17.  DON’T ignore provided compliance tools.

A valued partner will provide you with online (and in-person) training options.

DO ask your medical waste vendor what tools they provide to help you stay in compliance. Find out how often these tools are updated and investigate the quality of your available resources.

For example, Stericycle offers its customers the opportunity to choose services that easily:

  • Fulfill requirements for bloodborne pathogens training
  • Build mandatory safety plans
  • Schedule pickups
  • Participate in quality safety trainings
  • Attend informative webinars

18.  DON’T forget to schedule your annual evaluation with your certified occupational safety specialist if you are a Steri-Safe Preferred Customer.

DO schedule your annual occupational safety checkup as soon as possible. If you are a Steri-Safe Preferred Customer your service agreement includes an annual site evaluation from a Stericycle certified occupational safety specialist. The specialist will:

  • Conduct a simulated OSHA evaluation
  • Provide bloodborne pathogens training, and
  • Help guide you on important safety tips and resources that will keep you compliant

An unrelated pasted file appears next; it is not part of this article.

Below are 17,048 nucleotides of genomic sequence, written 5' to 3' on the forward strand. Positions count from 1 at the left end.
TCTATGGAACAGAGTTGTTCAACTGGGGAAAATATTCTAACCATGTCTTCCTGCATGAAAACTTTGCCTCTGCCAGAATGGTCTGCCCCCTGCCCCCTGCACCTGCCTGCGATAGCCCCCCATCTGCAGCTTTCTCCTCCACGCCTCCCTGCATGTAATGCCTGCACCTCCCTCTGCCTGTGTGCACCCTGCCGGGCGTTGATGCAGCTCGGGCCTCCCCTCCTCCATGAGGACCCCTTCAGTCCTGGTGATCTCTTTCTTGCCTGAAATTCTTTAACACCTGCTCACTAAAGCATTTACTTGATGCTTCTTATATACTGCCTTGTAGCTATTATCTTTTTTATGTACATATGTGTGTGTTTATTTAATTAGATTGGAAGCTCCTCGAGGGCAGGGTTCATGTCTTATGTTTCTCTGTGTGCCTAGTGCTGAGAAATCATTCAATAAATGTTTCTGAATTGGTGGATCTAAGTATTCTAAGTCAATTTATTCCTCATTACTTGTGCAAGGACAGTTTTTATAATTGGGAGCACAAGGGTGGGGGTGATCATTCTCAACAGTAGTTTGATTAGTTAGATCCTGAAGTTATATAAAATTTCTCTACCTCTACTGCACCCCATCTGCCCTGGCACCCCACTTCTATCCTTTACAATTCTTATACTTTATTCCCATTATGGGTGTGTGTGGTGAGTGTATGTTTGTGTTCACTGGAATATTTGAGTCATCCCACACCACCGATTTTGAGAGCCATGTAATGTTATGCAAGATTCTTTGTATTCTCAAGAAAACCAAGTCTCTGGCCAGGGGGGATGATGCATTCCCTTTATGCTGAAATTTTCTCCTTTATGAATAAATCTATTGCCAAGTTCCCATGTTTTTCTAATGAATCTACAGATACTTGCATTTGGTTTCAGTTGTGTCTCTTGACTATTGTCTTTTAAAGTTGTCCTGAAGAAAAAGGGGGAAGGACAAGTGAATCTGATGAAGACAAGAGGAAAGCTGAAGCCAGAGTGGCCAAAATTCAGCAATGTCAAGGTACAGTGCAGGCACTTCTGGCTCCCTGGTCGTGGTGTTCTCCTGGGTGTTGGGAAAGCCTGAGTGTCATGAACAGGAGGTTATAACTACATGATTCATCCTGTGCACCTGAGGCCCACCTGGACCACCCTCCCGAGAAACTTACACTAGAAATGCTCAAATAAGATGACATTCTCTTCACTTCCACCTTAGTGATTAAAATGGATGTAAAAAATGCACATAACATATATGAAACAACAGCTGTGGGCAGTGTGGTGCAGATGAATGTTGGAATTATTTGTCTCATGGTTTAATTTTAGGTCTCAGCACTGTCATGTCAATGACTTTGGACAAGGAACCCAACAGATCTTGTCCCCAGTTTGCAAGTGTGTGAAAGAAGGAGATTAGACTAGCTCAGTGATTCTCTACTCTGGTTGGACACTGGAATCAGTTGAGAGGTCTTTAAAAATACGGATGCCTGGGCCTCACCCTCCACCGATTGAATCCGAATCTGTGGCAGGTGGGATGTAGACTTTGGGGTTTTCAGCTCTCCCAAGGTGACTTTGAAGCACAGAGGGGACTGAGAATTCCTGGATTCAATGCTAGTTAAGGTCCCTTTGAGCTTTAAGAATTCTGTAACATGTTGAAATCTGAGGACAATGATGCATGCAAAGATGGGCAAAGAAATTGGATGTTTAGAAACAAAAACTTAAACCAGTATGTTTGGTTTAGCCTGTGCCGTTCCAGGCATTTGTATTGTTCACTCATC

Additionally, Stericycle Steri-Safe Preferred Customers receive a “NO FINE. NO FAIL. Guarantee.” Follow the Steri-Safe Preferred plan, and Stericycle will pay any potential OSHA fines relating to BBP training and medical waste practices. 

19.  DON’T think that fines can’t affect you.

OSHA fines can amount to tens of thousands of dollars.

DO follow best practices, be aware of all relevant regulations, and remain compliant with all federal, state, and local requirements.

Always follow the best practices of your facility and comply with local, state, and federal requirements.

CONSULT Stericycle

 PROTECT your team

Topics: Medical Waste Disposal, Medical Waste, Medical Waste Disposal Company, Medical Waste Packaging, Biohazardous Waste, Medical Waste Management, Biomedical Waste, How To Dispose Medical Waste, How To Dispose Medical Waste